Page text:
For statistical analysis, the change in the EEG power was computed according to the formula: the change in the EEG power = log10 (the EEG power at Post /the EEG power at Pre) (the change in the EEG power is a normalized unitless value). Once the normal distribution was confirmed for the change in the EEG power using the Shapiro–Wilk test (p = 0.416), it was compared between the two conditions (real and sham tSMS) using Student’s paired-samples t-test. The result was considered statistically significant at p < 0.05.

A non-parametric cluster-based permutation test32 was conducted for the analysis of the wPLI between C3 and the other electrodes. The change in the wPLI was computed as the wPLI at Post—the wPLI at Pre. T-values are calculated between the two stimulations for each electrode pair for each frequency band, and 1000 permutations of the two stimulations for each subject were performed to create a distribution of the t-values for each electrode pair for each frequency band. If the original t-value was at the 97.5th percentile on either tail, the electrode pair was considered as significant. If the counterpart electrodes of C3 in two significant electrode pairs were nearest-neighbor (adjacent) electrodes, these electrode pairs were identified as a cluster. The cluster including the largest number of adjacent counterpart electrodes through the three frequency bands was considered as a significant cluster. Values reported in the text are mean ± standard deviation or median (interquartile range).

Data availability

The datasets generated and/or analyzed during the current study are available from a corresponding author upon reasonable request.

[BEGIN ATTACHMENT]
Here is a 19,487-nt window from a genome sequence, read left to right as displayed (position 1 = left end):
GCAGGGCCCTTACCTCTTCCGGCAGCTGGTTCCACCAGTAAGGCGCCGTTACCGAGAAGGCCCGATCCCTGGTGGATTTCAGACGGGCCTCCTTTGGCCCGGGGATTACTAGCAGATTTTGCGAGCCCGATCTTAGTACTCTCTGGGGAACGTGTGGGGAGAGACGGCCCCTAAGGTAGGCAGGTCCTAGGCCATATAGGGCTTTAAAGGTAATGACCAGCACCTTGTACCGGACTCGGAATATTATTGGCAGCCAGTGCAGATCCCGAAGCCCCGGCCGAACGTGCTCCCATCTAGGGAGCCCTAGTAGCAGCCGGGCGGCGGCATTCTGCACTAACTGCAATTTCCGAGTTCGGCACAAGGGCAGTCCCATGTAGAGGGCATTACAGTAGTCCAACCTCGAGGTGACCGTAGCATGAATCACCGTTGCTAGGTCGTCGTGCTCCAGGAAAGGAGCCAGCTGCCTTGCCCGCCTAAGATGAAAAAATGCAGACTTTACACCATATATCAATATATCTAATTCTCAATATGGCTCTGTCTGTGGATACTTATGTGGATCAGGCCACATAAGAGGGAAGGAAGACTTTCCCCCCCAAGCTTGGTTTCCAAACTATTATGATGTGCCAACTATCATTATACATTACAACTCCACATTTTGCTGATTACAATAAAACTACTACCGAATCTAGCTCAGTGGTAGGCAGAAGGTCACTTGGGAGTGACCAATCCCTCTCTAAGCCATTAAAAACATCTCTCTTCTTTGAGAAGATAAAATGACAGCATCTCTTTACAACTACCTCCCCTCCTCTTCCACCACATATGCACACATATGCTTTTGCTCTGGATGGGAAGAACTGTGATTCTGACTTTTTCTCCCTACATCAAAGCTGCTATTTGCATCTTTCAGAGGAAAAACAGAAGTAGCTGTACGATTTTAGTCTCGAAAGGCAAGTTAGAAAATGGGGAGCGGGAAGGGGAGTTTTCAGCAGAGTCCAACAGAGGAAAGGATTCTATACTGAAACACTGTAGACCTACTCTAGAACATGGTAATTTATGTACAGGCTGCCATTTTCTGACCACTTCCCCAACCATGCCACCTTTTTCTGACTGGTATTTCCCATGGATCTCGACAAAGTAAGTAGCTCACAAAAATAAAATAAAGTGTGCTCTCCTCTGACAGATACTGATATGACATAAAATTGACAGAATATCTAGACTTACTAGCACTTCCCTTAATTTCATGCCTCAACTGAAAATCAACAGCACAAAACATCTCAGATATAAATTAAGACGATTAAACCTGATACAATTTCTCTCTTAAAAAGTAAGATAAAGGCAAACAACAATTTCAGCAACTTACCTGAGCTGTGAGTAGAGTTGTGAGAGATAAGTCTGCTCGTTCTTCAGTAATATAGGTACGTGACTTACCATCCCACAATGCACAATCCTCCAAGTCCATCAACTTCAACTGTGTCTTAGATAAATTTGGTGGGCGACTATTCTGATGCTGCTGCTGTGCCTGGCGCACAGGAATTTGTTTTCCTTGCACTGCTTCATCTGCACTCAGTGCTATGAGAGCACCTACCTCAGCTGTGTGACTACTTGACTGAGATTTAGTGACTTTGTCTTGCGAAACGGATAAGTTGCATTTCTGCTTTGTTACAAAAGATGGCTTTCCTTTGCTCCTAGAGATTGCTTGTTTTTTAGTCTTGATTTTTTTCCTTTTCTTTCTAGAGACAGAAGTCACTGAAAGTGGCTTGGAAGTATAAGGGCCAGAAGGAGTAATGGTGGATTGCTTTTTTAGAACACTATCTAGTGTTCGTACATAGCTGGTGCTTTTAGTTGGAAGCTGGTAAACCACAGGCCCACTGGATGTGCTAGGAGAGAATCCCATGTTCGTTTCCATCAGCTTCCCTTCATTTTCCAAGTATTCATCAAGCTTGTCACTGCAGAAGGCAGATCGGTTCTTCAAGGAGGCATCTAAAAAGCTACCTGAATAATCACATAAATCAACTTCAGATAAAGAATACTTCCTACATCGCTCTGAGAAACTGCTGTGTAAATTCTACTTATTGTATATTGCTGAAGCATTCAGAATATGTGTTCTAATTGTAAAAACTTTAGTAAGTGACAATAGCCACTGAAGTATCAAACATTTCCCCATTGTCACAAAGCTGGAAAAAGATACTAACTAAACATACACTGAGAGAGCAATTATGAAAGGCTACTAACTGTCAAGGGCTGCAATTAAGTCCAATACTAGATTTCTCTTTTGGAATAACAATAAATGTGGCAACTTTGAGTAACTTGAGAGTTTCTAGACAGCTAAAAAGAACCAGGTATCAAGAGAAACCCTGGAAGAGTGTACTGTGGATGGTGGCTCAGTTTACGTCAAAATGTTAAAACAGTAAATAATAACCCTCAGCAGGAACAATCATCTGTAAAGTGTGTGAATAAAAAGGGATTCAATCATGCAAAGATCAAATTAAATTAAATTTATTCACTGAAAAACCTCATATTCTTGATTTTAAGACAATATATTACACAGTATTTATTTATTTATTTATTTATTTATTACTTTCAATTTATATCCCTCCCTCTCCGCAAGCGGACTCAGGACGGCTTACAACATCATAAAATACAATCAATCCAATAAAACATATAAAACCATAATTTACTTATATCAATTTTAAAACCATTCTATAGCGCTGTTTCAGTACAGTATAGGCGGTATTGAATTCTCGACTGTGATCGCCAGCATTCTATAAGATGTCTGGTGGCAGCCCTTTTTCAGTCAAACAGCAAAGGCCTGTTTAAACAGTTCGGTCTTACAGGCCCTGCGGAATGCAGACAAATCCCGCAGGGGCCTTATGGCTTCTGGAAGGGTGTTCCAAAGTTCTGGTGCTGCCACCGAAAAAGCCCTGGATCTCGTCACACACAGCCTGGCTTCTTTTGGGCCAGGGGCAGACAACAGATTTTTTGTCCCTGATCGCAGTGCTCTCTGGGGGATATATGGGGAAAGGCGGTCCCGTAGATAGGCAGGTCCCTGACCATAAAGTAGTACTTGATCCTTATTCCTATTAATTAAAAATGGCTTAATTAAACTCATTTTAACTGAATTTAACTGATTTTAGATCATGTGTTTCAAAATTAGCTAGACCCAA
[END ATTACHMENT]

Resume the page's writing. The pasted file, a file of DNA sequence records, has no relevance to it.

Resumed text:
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Acknowledgements

This study was supported by Grants-in-Aid for Scientific Research (KAKENHI) [grant number 15H05880 (TM), 19H01091 (TM), and 19K24329 (SS)] from the Japan Society for the Promotion of Science. We thank Dr. Takaho Murata and Dr. Daiki Murata at Murata Hospital for their support.

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S.S., T.W., and T.M. conceived the study and designed the experimental paradigm. S.S., T.W., Y.Y., M.M., R.S., and S.I. performed the experiment. S.S. and T.M. analyzed the data. S.S. wrote the manuscript. T.W., H.K., and T.M. provided feedback and edited the manuscript. All authors have read and approved the final manuscript.

Corresponding authors

Correspondence to Sumiya Shibata or Tatsuya Mima.

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Shibata, S., Watanabe, T., Yukawa, Y. et al. Effects of transcranial static magnetic stimulation over the primary motor cortex on local and network spontaneous electroencephalogram oscillations. Sci Rep 11, 8261 (2021). https://doi.org/10.1038/s41598-021-87746-2